Once a viable, sought-after asset, building owners are scrambling to do conversions of office space to live-and-work or residential-only space. In addition, the days of call centers may be numbered now that we know people can actually be at home for both sales and customer service jobs. If these changes prove to be reliable and growth-oriented, the days of large rooms full of sales and customer service staff may be gone. The potential is that the cost of brick-and-mortar space for companies will decrease, thus adding a potential profit to the bottom line.

But this is not good news for the investors in those buildings, who will have to quickly adapt or die with a paucity of commercial tenants wanting office space. Smaller businesses — like accounting offices, legal groups and medical dental space, gyms and spas — will not be changed much in terms of their ongoing need for commercial office space.

Many small shops and retail outlets are suffering greatly from the lockdown. Rolling restarts and subsequent shutdowns are moving restaurants closer to insolvency. The fear is that when the PPP funds run out, it will be curtains for many of them. I have been through small towns around Idaho and see empty storefront after empty storefront. Sadly, these businesses are not coming back. Many small-town businesses were already operating month to month with little in reserve for slowdowns and simply could not weather the storm. It is not just the business owners who have lost; it is also the owners of those rental properties that are now sitting vacant. Those investors still must make mortgage, insurance and tax payments, and there is no money coming in from rents to support those cost outlays. They, too, will suffer if they cannot re-rent the spaces and make the mortgage and tax payments as required.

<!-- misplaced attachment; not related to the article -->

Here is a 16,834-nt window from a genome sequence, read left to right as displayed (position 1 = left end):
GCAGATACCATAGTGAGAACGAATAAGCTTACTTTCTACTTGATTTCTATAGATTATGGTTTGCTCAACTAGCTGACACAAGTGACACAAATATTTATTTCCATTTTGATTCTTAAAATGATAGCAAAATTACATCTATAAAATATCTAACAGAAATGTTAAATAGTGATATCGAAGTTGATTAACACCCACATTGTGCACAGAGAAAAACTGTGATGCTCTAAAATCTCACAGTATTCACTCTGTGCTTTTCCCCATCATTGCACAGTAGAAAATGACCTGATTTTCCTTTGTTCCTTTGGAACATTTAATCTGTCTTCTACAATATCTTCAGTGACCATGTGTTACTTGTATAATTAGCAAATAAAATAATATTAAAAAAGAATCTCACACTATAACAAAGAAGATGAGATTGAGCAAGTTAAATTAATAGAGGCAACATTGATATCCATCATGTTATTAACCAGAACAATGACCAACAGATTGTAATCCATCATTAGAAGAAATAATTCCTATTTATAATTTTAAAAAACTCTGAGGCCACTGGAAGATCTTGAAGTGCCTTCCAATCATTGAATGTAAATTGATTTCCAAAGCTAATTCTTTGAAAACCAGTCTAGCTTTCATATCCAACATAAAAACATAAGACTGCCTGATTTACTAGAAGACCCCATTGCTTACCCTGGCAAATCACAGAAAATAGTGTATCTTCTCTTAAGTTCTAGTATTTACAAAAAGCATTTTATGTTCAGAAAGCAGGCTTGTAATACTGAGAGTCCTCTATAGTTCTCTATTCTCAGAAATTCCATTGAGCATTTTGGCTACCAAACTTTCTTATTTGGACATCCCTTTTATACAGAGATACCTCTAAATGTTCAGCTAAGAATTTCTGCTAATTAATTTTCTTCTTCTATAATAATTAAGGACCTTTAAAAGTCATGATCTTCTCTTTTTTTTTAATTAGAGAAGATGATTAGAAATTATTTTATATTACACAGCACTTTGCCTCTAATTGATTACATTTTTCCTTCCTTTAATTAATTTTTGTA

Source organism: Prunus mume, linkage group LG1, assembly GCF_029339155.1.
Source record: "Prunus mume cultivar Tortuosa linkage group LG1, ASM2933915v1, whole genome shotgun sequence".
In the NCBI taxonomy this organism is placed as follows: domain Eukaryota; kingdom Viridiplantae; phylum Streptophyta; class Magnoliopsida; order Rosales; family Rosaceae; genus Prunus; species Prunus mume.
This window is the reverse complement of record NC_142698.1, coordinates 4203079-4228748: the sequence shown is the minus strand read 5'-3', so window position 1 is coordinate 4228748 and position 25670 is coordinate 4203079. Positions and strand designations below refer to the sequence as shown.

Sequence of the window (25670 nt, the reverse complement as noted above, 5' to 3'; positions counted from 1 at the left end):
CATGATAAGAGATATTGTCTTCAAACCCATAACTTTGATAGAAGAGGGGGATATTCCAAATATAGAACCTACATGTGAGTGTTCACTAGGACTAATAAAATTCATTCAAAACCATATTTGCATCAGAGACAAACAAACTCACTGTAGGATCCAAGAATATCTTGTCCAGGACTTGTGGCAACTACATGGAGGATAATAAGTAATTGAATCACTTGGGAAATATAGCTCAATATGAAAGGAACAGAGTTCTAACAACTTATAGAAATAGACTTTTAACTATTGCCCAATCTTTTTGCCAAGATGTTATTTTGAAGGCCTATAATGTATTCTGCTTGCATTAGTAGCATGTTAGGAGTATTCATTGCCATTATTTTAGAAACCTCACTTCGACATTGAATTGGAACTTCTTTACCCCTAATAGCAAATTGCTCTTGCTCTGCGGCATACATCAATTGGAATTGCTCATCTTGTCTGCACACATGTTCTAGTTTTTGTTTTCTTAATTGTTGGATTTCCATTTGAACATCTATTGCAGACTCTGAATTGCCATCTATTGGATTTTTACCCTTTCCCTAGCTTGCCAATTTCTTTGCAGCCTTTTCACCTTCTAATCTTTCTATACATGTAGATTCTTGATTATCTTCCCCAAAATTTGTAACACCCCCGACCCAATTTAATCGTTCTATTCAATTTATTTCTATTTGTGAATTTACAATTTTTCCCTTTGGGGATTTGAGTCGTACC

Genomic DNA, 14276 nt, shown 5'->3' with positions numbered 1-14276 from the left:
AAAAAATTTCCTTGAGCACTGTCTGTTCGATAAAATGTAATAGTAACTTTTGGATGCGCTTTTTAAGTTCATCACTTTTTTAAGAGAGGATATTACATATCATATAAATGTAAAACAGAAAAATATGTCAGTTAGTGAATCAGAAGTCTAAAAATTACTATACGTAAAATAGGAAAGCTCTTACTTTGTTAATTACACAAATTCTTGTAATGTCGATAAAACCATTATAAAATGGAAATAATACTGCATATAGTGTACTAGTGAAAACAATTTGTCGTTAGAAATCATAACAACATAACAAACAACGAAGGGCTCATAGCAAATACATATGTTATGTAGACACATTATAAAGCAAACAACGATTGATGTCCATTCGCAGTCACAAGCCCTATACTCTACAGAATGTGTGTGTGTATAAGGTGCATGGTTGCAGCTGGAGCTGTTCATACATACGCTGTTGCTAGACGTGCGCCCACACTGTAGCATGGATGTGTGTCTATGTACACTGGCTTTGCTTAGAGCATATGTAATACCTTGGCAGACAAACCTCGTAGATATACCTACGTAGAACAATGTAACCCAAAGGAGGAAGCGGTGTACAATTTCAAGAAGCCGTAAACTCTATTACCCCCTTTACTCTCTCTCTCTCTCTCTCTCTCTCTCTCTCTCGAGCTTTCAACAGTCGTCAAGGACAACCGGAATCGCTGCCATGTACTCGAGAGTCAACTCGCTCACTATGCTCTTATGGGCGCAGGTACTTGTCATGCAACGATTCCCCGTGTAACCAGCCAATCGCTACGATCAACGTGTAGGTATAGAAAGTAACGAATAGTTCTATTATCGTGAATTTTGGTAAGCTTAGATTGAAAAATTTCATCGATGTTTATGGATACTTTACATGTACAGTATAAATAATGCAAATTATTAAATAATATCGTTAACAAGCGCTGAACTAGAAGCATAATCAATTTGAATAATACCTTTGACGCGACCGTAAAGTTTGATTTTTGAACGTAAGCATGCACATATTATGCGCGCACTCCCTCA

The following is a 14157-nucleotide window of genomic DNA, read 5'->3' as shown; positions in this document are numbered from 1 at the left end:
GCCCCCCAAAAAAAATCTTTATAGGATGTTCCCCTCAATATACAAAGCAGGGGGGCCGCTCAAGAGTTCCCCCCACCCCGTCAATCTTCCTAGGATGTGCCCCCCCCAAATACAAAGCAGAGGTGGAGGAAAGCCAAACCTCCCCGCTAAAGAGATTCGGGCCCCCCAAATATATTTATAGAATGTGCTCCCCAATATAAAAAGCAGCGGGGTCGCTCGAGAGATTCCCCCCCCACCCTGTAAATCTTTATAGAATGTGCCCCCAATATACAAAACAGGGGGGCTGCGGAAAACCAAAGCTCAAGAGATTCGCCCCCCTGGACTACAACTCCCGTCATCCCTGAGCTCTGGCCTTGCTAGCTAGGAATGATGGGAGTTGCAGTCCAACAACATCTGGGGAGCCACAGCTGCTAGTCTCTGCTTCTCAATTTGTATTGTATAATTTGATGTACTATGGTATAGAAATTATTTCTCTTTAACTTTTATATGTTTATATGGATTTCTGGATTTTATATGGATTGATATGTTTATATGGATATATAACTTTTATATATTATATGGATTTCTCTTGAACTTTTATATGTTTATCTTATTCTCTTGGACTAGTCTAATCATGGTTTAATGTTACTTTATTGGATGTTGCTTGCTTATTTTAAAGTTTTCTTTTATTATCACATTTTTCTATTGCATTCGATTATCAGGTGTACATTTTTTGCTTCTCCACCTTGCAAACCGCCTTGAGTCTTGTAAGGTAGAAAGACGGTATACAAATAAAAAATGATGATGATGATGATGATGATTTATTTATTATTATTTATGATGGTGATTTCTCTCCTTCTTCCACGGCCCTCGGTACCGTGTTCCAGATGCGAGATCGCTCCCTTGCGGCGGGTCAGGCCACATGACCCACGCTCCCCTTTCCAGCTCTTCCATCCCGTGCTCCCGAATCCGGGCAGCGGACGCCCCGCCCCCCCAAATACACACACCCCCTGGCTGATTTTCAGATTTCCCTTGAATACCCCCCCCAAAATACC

For the restaurants, bars, small retail businesses and large office-space holders, the near-term future is bleak — that is the bad news. Banks have not forgiven payments but in some cases have delayed them. That means that for many borrowers, large payments will be due before long. Because reopening is still not a sure thing, many will not be able to catch those payments up. Foreclosures loom unless there is a way found to give short-term support to investors with mass vacancies.

For those investors who have free cash available to invest, there will be some good buying opportunities and grateful owners who are only too willing to sell. This pandemic too shall pass, and for those who played and lost, there is hope that they can come back another day for the big win.

Timmi Ryerson, Forbes

Mortgage Interest Rates Decrease Yet Again, Nearly Reaching Lowest Rate On Record